With that background, we find Paul showing his competition chops: he describes going to the “third heaven.” “Paul, who years earlier had been blessed with a profound vision of the heavenly realm, was clearly tempted to go toe to toe with the super apostles by offering vivid descriptions of his own (2-4). But, he knew that a ‘my vision is better than your vision!’ shouting match would only concede his opponent’s arguments that inward spiritual experience is a valid basis for religious authority.” [McFadden, p. 208.] So he described a realm that had mystical connotations drawn from his thorough knowledge of scripture: The “third heaven” or “heaven of heavens,” alluded to in Genesis 28:12; Deuteronomy 10:14, and First Kings 8:27. It was imagined to be a spiritual realm that was very unique, where angels dwelled with God. Generally such a place is heaven, but Paul wanted to be on top of the comparisons with the super apostles, so he pulled out the “third heaven” term, (an experience he may have actually had) and said it in a challenging way so the Corinthians might trust his words again instead of theirs. It can be a challenge to regain authority from another person or group. But then Paul must have taken a breath, put his ego in check, and humbled himself as he had learned from his Lord. He alluded to a mysterious “thorn in the flesh,” (never intending to really describe whatever it was,) but as a way to ground himself again. It is good advice when your sense of competition for spiritual gain and authority is starting to make you feel like bragging. It is then that we all should remember whatever we think of as our “thorn in the flesh” is and ground yourself with it. Paul’s wake-up call from his Lord he shared with the Corinthians: Jesus told me, ‘My power is made perfect in (your) weakness.” That is the key. Jesus’ power is made perfect in our weaknesses. As mentioned earlier, even televangelists over the years have clearly let their own egos take charge in certain instances. And certain even the framers of our Constitution, and the writers of the Declaration of Independence had egos on display. Looking back at Normal Rockwell types of paintings, we may not see the big personalities, but then again, we might. People through the ages who have stopped striding in their own strength but resting in the strength of the Lord, find their peace and their purpose.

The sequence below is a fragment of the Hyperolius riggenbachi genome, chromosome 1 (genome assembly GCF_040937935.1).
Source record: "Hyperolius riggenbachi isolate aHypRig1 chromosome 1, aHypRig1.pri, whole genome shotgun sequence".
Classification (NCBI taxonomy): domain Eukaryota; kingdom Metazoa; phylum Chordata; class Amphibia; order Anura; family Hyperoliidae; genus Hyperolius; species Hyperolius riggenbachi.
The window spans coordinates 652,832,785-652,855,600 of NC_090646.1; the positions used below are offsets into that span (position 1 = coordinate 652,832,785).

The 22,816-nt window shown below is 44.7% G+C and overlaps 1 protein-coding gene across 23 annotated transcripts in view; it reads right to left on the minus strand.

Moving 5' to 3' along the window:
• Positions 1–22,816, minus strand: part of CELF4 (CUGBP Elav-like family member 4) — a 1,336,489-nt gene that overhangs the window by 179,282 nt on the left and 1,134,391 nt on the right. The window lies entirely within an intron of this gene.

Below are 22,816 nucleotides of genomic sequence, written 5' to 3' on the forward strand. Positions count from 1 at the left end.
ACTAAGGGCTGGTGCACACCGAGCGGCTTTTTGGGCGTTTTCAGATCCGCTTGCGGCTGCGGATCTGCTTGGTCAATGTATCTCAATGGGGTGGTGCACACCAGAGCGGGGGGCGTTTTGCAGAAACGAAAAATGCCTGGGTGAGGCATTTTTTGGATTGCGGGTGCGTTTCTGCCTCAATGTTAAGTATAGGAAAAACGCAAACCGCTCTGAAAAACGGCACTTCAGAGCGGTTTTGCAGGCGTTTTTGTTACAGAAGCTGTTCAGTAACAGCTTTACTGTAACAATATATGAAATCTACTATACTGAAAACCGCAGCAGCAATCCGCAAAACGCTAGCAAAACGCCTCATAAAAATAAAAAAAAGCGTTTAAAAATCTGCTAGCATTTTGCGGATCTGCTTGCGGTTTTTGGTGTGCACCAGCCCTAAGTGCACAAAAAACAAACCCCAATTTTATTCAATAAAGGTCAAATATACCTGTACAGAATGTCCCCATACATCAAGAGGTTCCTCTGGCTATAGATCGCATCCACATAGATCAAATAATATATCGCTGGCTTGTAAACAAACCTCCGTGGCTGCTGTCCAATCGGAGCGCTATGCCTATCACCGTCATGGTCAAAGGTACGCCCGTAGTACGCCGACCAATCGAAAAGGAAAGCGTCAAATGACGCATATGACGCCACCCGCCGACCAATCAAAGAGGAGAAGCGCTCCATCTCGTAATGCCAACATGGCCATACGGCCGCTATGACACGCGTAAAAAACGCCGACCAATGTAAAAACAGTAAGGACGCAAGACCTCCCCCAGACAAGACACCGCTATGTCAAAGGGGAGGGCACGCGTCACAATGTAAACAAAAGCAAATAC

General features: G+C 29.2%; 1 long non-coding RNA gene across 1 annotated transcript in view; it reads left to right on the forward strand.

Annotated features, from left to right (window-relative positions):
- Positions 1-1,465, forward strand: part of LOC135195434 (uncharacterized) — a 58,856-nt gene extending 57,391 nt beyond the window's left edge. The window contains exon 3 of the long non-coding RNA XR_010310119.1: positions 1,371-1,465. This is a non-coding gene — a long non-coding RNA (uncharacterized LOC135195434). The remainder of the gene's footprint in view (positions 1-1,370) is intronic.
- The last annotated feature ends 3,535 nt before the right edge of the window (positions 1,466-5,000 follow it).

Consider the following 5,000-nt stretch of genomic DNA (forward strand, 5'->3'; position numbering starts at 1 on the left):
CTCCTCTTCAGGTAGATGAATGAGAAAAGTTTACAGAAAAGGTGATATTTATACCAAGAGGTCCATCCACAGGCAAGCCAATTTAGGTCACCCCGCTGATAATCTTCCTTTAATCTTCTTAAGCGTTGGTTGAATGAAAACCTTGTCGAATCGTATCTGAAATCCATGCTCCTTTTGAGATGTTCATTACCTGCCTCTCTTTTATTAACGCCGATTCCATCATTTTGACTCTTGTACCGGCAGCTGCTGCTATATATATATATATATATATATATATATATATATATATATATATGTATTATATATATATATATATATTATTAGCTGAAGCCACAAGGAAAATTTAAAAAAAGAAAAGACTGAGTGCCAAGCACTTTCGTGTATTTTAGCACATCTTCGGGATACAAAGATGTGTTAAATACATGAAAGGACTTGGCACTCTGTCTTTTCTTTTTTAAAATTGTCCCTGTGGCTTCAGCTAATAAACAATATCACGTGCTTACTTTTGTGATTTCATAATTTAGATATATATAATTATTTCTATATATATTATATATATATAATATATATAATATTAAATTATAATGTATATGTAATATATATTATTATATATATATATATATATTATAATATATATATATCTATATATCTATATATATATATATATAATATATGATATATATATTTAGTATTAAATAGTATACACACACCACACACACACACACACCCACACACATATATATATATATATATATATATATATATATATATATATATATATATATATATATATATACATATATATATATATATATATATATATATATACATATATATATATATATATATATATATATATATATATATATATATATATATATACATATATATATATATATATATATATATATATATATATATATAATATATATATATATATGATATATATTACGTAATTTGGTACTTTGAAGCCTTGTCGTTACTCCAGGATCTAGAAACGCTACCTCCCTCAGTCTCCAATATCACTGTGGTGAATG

Finally, from the Forward in Eric Metaxas’ book Amazing Grace, William Wilburforce and the Heroic Campaign to end Slavery. There it is written: “History’s landscape is littered with great people whose names have disappeared from our collective memory. Such has been the unfortunate fate that befell the heroic William Wilburforce—humanitarian, parliamentarian, and the voice of the voiceless—fatefully receded somewhere into the far-off memory of Americans over the past century. Wilburforce and his name used to once stood as monuments to freedom, faith, and humanity. [AMAZING GRACE, New York: HarperOne 2007, Forward.]
Even on this Independence Day, let us recall and even research the people of principles—and especially the people of faith—who founded our nation, and give thanks when purpose prevailed over ego. Pray that God keeps shedding holy grace on America, for God’s grace and providence is needed now as in the past. And thanks be to God for the Apostle Paul; for honesty about himself and the forthright messages he offered to change the world for Christ. May we acknowledge our own weaknesses in our daily prayers as well. May God bless us, and may God bless America.
Jeffrey A. Sumner July 4, 2021